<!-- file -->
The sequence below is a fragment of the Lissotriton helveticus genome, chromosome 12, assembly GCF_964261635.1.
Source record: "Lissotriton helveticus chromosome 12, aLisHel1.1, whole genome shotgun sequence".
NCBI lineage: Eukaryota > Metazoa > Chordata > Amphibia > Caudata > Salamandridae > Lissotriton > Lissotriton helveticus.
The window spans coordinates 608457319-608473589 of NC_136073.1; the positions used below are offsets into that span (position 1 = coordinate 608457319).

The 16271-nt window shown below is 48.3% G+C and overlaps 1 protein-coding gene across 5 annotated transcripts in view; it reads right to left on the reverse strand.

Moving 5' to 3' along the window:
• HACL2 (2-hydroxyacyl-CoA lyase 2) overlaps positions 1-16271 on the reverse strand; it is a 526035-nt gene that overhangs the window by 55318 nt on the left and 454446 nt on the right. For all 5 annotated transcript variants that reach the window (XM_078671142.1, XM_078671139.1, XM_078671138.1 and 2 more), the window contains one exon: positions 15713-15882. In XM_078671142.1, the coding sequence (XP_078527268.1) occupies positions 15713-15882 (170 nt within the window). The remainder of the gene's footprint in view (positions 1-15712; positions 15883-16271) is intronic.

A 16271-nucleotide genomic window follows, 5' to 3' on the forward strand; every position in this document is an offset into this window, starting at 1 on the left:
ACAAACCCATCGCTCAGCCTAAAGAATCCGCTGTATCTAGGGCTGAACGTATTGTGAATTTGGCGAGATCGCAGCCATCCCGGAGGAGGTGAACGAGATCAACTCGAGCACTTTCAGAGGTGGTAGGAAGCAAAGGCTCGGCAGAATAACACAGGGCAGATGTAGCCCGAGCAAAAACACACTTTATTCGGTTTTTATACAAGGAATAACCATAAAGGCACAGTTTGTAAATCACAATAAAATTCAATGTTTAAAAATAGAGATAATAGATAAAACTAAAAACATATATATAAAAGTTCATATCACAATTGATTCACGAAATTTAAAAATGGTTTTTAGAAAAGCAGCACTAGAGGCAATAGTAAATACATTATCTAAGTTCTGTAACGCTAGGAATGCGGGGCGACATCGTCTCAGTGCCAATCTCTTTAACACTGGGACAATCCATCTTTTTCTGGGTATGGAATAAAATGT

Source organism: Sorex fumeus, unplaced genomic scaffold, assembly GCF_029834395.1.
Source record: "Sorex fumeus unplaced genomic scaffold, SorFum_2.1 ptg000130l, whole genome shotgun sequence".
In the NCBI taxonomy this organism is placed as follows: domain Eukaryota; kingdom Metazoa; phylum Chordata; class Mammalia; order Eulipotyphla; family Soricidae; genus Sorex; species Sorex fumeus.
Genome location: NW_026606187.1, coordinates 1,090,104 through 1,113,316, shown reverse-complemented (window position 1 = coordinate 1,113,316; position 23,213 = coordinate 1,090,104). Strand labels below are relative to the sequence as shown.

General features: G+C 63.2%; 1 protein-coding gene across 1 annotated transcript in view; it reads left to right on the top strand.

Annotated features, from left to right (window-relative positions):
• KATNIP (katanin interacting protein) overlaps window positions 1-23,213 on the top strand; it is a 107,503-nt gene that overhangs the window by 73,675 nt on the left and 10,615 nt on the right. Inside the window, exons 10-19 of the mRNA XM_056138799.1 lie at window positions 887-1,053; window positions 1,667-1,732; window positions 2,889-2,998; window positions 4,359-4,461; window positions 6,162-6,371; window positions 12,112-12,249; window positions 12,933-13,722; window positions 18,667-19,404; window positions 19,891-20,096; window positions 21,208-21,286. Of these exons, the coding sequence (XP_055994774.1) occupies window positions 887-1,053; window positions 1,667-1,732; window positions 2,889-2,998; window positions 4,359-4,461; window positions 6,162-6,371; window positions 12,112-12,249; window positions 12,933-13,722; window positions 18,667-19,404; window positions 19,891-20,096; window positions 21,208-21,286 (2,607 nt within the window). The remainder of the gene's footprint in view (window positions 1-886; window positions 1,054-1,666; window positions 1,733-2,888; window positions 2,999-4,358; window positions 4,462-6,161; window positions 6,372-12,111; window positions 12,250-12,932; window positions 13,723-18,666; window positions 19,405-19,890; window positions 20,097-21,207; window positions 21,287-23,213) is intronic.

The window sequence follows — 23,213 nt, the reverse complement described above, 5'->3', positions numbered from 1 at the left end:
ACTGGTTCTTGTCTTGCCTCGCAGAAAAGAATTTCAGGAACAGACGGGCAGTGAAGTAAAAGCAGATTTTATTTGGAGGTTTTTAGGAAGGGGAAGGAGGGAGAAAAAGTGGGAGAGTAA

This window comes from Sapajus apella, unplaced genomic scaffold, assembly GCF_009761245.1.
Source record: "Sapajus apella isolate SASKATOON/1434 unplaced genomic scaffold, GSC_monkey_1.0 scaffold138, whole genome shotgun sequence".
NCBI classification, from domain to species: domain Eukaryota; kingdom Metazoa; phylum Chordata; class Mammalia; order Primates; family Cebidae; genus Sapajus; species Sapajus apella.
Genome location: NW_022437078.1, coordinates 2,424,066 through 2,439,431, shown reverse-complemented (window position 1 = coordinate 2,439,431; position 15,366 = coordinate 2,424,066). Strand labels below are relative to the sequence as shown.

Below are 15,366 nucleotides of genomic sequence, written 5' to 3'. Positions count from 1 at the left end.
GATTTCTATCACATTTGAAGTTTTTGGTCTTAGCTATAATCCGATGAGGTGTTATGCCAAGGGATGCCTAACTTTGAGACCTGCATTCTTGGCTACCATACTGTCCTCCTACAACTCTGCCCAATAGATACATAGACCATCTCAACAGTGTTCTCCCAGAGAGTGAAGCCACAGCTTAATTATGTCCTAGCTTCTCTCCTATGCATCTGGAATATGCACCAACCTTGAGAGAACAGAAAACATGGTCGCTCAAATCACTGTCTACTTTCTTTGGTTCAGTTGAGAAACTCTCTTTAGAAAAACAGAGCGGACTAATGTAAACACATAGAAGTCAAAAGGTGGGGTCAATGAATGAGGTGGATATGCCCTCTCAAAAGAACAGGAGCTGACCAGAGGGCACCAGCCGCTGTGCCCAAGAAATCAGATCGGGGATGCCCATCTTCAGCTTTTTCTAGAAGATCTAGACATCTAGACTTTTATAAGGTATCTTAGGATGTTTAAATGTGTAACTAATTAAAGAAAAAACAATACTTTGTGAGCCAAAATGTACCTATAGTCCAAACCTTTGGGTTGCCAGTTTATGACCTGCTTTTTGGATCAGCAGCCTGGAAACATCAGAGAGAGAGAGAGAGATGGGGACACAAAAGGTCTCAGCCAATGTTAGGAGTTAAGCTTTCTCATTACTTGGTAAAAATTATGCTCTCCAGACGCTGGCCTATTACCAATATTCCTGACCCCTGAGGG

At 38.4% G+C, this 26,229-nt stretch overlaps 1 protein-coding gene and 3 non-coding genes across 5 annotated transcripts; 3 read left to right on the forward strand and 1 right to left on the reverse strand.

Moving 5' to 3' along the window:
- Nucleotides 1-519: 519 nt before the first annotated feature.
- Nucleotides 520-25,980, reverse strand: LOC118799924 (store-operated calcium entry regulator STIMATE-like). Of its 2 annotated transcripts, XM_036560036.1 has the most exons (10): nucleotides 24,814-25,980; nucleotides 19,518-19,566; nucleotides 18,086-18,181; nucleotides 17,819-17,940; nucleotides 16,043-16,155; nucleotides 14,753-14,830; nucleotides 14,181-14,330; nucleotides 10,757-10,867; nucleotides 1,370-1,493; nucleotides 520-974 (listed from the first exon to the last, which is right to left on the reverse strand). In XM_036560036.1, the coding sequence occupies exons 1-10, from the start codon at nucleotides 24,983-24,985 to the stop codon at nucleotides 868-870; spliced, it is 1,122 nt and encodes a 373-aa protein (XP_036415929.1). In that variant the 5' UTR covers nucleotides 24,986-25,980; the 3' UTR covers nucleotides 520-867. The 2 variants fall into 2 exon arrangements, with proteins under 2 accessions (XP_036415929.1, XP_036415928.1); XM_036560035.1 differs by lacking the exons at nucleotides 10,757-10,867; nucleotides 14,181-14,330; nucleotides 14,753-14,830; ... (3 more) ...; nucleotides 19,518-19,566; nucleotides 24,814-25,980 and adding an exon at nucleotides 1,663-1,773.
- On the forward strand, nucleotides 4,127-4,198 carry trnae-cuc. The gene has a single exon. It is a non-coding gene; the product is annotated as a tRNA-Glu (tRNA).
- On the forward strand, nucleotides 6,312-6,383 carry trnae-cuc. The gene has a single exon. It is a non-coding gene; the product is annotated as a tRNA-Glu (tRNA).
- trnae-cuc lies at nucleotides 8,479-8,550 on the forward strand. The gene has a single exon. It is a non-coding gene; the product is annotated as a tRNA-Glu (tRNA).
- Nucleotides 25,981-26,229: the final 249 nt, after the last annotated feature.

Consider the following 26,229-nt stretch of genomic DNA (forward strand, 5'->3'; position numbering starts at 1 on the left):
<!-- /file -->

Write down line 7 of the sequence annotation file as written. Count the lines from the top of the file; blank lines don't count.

• HACL2 (2-hydroxyacyl-CoA lyase 2) overlaps positions 1-16271 on the reverse strand; it is a 526035-nt gene that overhangs the window by 55318 nt on the left and 454446 nt on the right. For all 5 annotated transcript variants that reach the window (XM_078671142.1, XM_078671139.1, XM_078671138.1 and 2 more), the window contains one exon: positions 15713-15882. In XM_078671142.1, the coding sequence (XP_078527268.1) occupies positions 15713-15882 (170 nt within the window). The remainder of the gene's footprint in view (positions 1-15712; positions 15883-16271) is intronic.